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An Economic Dilemma – Healthcare Jobs vs. Costs

There’s a growing paradox in our healthcare world: Since the Great Recession hit in 2007, 35 percent of the nation’s job growth has come from the healthcare sector. In the year 2000, healthcare employed 1-in-12 Americans, but now employs 1-in-9, thanks partly to the 2010 Affordable Care Act (ACA). Jobs are critical for any thriving economy, but it appears the U.S. economy has become increasingly dependent on one sector that has proven to be both highly inefficient and dysfunctional.

The dilemma? Maintaining affordable healthcare is not compatible with the health service sector’s job growth strategy.

A recent article in Health Affairs, “What’s Behind 2.5 Million New Health Jobs?” reported that from 2007 through 2016, there was about a 19 percent growth in new healthcare jobs. From this, hospital jobs grew by 11 percent, nursing and residential care by 12 percent, and ambulatory care by 30 percent.

More than half of the $3.4 trillion we spend on healthcare in this country is spent on labor, much of it on those who provide care. However, a growing segment of healthcare jobs come from our increasingly complex ‘system’ that can be described as an administrative nightmare. Data-entry clerks, revenue-cycle analysts and medical billing coders provide busy backroom work to a multitude of payers concerning the procedures that were performed on behalf of patients. Put another way, for every U.S. physician, there are 16 other healthcare workers. Half of those 16 are in administrative and other nonclinical positions. This is becoming a monster of a problem.

According to a report by Organization for Economic Cooperation and Development, administrative costs in the U.S. healthcare ‘system’ are the highest in the industrialized world. While the average global administration cost average is 3 percent, it is almost three times this amount in the U.S. (8 percent).

In Iowa, the Iowa Hospital Association (IHA) serves the advocacy role for 118 hospitals. From this, IHA conducts a frequent report to validate the economic impact hospitals have within their communities, which is presumably performed to counter public concerns or scrutiny about hospital behaviors and outcomes. We are often reminded that “hospitals are the economic engines that employ thousands of Iowans” and “create an enormous economic impact across the state.” In short, hospitals are a vital ‘jobs program’ that provide an economic “multiplier” effect to our communities.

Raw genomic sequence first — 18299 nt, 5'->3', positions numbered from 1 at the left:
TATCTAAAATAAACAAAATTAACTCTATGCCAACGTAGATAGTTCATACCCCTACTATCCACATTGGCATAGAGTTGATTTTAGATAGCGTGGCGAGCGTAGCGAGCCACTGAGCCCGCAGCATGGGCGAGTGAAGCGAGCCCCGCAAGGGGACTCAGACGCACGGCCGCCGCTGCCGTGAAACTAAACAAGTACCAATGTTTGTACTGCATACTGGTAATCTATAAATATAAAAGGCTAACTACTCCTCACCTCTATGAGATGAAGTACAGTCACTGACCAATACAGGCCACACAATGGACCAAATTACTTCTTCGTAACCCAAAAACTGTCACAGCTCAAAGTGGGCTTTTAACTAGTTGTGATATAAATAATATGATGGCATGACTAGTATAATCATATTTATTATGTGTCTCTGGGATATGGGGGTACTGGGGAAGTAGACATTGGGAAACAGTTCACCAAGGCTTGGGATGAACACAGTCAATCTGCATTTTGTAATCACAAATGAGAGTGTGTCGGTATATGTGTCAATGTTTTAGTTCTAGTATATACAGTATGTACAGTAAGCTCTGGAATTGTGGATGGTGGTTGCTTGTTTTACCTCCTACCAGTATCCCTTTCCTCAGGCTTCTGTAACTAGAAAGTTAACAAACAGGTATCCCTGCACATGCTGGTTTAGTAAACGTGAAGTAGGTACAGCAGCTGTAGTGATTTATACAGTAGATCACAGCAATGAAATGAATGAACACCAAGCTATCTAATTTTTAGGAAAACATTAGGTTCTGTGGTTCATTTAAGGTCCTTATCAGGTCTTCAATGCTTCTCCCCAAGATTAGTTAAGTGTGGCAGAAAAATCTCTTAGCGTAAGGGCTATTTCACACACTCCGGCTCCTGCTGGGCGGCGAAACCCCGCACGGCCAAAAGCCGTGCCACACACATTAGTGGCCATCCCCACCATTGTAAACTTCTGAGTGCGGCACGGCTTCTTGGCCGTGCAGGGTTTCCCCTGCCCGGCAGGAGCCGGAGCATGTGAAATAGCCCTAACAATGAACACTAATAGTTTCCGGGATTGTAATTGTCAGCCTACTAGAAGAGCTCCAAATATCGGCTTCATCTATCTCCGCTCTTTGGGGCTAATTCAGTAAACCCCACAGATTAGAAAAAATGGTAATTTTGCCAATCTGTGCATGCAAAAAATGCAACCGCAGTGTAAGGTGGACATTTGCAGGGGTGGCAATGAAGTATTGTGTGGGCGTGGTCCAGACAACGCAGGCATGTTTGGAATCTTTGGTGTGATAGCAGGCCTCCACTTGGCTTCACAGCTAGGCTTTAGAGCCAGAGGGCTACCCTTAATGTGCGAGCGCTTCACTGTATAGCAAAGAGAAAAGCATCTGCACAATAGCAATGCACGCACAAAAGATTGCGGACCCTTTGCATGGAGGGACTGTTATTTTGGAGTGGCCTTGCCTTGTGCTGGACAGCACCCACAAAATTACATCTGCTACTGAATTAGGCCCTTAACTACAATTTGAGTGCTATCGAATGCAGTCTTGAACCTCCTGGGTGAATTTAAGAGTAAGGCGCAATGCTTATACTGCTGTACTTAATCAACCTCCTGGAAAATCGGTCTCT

On the surface, the presence of hospital jobs is extremely beneficial to having healthy and productive communities. After all, it does provide a boost to the local economies. But portraying hospital jobs as the “economic engine” in communities may be somewhat disingenuous – if not grossly misguided.

Salaries and benefits for healthcare jobs are essentially funded by those who pay taxes, higher-health premiums and higher out-of-pocket medical costs – all of which consequently result in stunting the growth of take-home pay from other parts of the economy. Having additional healthcare jobs creates a financial void. It reduces monies Americans have available to pay for groceries, mortgages, college tuition and other discretionary items that benefit families – including philanthropic causes. Equally important, local, state and federal governments are hard pressed to find additional money to pay for other critical functions that profoundly affect our communities and the future of our country – namely, our infrastructure and STEM (Science, Technology, Engineering and Math).

The problem with linking healthcare jobs with economic growth is perplexing. If having more healthcare jobs is the end goal because it creates more wealth within our communities, then maybe we should spend more on healthcare and allow the jobs component to flourish. Unfortunately, it’s not that easy. There is an opportunity cost, or trade-off, that will rob other (more efficient) alternative resources within our economy.